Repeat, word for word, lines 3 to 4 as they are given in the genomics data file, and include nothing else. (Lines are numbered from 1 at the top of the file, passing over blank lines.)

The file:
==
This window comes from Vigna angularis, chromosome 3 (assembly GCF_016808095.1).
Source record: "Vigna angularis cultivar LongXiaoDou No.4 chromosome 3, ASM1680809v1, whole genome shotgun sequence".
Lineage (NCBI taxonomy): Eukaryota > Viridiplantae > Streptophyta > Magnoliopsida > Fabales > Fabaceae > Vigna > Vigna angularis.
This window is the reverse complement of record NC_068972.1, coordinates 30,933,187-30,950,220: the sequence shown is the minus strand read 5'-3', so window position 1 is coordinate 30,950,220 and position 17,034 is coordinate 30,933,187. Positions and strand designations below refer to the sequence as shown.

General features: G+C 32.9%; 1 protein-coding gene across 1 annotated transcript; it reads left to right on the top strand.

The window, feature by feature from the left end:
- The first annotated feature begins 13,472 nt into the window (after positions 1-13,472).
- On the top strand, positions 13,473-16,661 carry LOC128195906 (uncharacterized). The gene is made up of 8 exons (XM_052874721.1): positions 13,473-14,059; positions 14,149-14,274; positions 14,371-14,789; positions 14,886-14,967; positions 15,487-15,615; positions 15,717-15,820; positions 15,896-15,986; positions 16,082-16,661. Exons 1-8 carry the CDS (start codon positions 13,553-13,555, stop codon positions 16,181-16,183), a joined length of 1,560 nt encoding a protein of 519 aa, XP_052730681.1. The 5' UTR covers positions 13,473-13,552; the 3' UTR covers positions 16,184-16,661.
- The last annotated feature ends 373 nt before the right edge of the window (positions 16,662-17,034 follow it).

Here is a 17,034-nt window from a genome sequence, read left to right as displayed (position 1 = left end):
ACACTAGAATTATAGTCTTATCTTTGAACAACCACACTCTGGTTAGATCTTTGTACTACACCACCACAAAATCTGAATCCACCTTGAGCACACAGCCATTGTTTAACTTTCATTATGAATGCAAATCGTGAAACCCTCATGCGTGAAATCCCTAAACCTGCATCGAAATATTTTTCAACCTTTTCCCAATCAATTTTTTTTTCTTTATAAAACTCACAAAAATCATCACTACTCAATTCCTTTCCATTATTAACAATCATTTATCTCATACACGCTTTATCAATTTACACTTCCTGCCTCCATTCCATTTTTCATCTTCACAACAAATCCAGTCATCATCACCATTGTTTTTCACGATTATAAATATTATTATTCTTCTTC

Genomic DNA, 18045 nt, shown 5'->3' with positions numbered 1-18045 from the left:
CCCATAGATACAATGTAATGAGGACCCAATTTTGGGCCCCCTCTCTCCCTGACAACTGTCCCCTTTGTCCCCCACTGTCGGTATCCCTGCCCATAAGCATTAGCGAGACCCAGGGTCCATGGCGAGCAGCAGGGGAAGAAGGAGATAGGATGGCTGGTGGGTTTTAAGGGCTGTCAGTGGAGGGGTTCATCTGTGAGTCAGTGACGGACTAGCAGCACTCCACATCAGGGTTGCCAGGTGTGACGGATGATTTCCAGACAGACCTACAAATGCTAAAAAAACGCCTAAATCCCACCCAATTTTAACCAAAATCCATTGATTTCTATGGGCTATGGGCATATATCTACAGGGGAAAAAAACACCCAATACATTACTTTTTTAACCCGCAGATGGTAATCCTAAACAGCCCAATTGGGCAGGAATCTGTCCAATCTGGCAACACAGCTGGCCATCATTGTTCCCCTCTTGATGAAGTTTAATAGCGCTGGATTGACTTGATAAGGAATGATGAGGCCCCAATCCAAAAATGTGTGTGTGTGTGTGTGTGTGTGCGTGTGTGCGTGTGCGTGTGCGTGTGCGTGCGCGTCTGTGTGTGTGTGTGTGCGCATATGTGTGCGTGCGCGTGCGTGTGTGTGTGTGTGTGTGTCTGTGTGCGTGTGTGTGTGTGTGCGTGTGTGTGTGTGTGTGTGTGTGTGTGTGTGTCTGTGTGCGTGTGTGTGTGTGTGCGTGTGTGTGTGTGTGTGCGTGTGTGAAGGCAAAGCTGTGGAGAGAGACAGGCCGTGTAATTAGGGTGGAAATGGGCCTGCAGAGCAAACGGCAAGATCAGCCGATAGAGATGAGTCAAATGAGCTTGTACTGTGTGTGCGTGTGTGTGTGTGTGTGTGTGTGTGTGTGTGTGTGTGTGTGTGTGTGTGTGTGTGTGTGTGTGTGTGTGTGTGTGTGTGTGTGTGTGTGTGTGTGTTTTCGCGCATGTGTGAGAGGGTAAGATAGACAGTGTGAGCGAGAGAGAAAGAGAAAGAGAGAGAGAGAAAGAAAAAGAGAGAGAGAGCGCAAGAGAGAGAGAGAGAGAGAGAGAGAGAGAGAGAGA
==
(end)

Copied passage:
Lineage (NCBI taxonomy): Eukaryota > Viridiplantae > Streptophyta > Magnoliopsida > Fabales > Fabaceae > Vigna > Vigna angularis.
This window is the reverse complement of record NC_068972.1, coordinates 30,933,187-30,950,220: the sequence shown is the minus strand read 5'-3', so window position 1 is coordinate 30,950,220 and position 17,034 is coordinate 30,933,187. Positions and strand designations below refer to the sequence as shown.